Frequently we’re asked to sign Non-Disclosure Agreements (NDA). Either they’re presented at an exploratory stage or when agreements or licenses are to be written. Generally we say no to them, and here’s why.

First a little bit of background: Cubeia is a technology company. We work as expert consultants with some of the larger companies in the iGaming business. We also are amendable to revenue share deals which makes us interesting for entrepreneurs. So on the one hand we have established relationships with existing companies and on the other hand start-ups.

Many NDA’s are simply badly written. Others contain possible death traps for a company like ours. But mostly, these are our problems:

  • Too early: We find ourselves in a position much like an investor or a company with an established RD department. If you want to explore an idea with us that’s fine, but don’t expect us to sign an NDA at an exploratory stage, if we did we’d soon have drawers full of them.
  • Non-mutual: If you tell me your secret I’ll tell you mine. There’s usually no good reason for an NDA not to be mutual unless it is explicitly meant as a possible weapon. And if that’s your kind of game, don’t expect us to play along.
  • No expiration: If the NDA doesn’t expire we’d soon be drowning in NDA’s. Each new agreement would just pile on the stack of existing ones, and the accumulated legal risk would increase each time we sign a new one. Also it often makes little sense: do you really have an idea so powerful that it needs to be kept under wraps forever?

Here’s an interesting detail: Cubeia often insists on Swedish jurisdiction for our agreements, and if I’ve understood it correctly, for any piece of information to be confidential according to Swedish law it not only needs to identified as such, it must also be business critical and the holder of the information must be able to show that they’ve taken steps to actually keep it secret. So not just any piece of data will do, and if you want to press claims based on the disclosure of information you also must make sure that you yourself has kept it secret. Which makes sense to me, and also renders many of the NDA’s I’ve seen fairly useless.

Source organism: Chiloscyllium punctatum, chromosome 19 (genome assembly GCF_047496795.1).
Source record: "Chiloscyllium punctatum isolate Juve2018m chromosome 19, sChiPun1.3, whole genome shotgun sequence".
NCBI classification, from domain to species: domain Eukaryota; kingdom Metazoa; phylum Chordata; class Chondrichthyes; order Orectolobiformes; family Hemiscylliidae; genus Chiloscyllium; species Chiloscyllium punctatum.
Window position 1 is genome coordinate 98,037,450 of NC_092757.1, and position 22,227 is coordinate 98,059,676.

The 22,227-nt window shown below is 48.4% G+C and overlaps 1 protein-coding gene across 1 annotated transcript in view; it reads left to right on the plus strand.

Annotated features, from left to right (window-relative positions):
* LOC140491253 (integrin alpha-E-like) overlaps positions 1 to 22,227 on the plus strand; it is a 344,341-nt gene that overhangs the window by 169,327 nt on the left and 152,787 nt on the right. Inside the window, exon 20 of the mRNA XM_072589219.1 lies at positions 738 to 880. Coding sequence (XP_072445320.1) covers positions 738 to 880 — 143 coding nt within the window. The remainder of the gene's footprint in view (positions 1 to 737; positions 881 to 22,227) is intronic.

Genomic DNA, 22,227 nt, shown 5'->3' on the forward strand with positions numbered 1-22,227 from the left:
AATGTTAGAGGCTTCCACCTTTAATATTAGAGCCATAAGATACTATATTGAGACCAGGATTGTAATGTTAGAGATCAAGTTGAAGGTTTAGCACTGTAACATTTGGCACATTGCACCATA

So where does this leave us? Obviously Cubeia will sign an NDA if needed. But you need to convince us that it is worth the time and the risk. By making it mutual, keeping it simple and supplying an expiration date the chances we’ll find it acceptable increases significantly. Also understand that we will not sign any NDA based on ideas only, or while we’re still only exploring possibilities of a deal.

In software development it is recognized that new code, however well written, will always increase complexity and risk. The same goes for legal documents, no matter how well written, the simple fact that there is  one more of them increases complexity, which equals increased cost of maintenance and increased risk.